About Peter Larson

This post was authored by Peter Larson. Pete is a recovering academic who currently works as an exercise physiologist, running coach, and writer. He's also a father of three and a fanatical runner with a bit of a shoe obsession. In addition to writing and editing this site, he is co-author of the book Tread Lightly, and writes a personal blog called The Blogologist. Follow Pete on Twitter, Facebook, Google+, and via email.



Comments

  1. Dr. Nathan Hinkeldey, D.C. says:

    This is a great blog. I enjoy following the content. I have had many patients with similar issue that have benefited from many of the recommendations on this blog. We are currently doing a series on hamstring strains and then working my way to the knee and foot and would love to include you in a feature. Any interest??
    link to teamchirodm.com

  2. TYPE A4 – 2500km and still using, very durable shoe, very responsive, just love it. Only setback is the heel-counter – doesn’t disturb, but the INOV-8 no-heel-counter solution is preferable for me.

    Hyperspeed 4 – 2000km and still using, but the red foam is sort of gone till the mid-eva. It is a very soft and mushy shoe, every small road items penetrate through the sole.
    I am not really a shuffler, but when the surface is wet, I tend to have slippage forward. So for me the best time for posture practice is on wet roads, or at winter time on snowy and icy roads. I think the “running in place with high knees” exercise can help a lot to understand what should happen during real running. They call it sometimes 100 knee-ups or sg. I am doing a lot for warming up, to imprint it to my mind. Land softly under my body on for/midfoot, when heel touches the ground relax the calves, then use the hip-flexors to lo drive up the knee, quads, glutes and hammies are relaxed.

  3. I was actually thinking about posting a question on the forum related to my issue with minimal shoe wear. I have been making the transition for the past couple of years and now run exclusively in zero drop shoes. Though I have gradually adopted a forefoot strike and a shorter stride, I find that I am landing on the outside of my “forefeet.” A friend made a comment on it during a half marathon, and when I looked at my shoes afterwards (Altra Instincts at the time), the outside, front edges were chewed up. I guessed that the cushioning in the Altras were allowing my foot to land like that, so I switched to a pair non-cushioned shoes (Inov-8 BareX 180s) and literally ran a hole through the sole where the outside portion of the ball of my feet came into contact with the shoe (i.e. about an inch “down” from my smallest toe) after 150 miles. Not sure if anyone has any thoughts on that type of wear pattern, but I would be happy to donate my shoes to science.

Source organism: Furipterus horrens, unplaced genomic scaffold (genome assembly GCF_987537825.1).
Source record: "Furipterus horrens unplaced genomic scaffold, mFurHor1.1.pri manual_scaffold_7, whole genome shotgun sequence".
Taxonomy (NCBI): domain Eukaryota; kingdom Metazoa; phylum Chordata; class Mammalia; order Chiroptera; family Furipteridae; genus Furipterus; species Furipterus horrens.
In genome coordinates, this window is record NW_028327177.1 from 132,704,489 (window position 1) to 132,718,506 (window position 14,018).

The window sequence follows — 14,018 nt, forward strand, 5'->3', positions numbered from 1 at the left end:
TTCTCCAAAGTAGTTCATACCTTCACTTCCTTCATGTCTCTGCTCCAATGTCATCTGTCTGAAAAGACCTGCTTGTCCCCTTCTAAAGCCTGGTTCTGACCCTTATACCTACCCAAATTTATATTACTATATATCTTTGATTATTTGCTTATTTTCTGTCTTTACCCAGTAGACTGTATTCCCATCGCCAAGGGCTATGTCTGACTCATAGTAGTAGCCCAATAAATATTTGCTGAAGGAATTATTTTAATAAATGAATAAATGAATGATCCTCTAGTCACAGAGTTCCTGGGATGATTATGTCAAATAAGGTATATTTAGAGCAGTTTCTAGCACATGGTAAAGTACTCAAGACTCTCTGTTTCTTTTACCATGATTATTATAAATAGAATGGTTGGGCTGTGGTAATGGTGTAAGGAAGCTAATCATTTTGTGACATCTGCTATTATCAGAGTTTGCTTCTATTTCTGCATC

• Pete Larson says:

      That’s the normal contact point for a forefoot striker. My guess is your foot is moving forward into the ground and creating friction on contact – have you filmed yourself?

      —-
      Pete Larson’s Web Links:
      My book: Tread Lightly – link to ow.ly
      Blog: http://www.runblogger.com
      Twitter: link to twitter.com
      Facebook: link to facebook.com

      • I’ve been meaning to get my wife to film me running for a while. That will move up the to do list. It was actually another forefoot striker who told me that I was running on the outside of my feet when I was running in the Instincts (i.e., my feet were angled like the classic supination diagrams), but you may be right about the contact point.

        By the way, I’m reading Tread Lightly now. You might address this completely there, but today’s blog post on wear got me curious.

      • I wouldn’t necessarily draw this conclusion. I’m a natural fore/midfoot striker (just recently helped cleaning up my mom’s house and found some very old running shoes … despite high heels, same wear lateral) and my shoes show a similar wear pattern.
        However, this wear stems from rotation around the lateral edge of the shoe after inital contact. of the foot. Especially with Merrell’s Bare Access you can see this from the scuffing pattern clearly. Like if someone filed off this section perpendicular to the shoe axis.
        This is not a matter of right or wrong running form but some manufacturers forgetting to add a simple rubber pad there. Shoes with such a pad last many more miles for me than bare acess, k-swiss blade foot or kinvara style shoes.

        • Pete Larson says:

          Would be interesting to compare wear patterns to form on a force or pressure plate and et an idea of what is going on. Wonder if excessive supination might also be a factor for some people due to spreading of the sole under pressure. Interesting stuff to think about, not sure how much this has been studied. Time to hit Google scholar!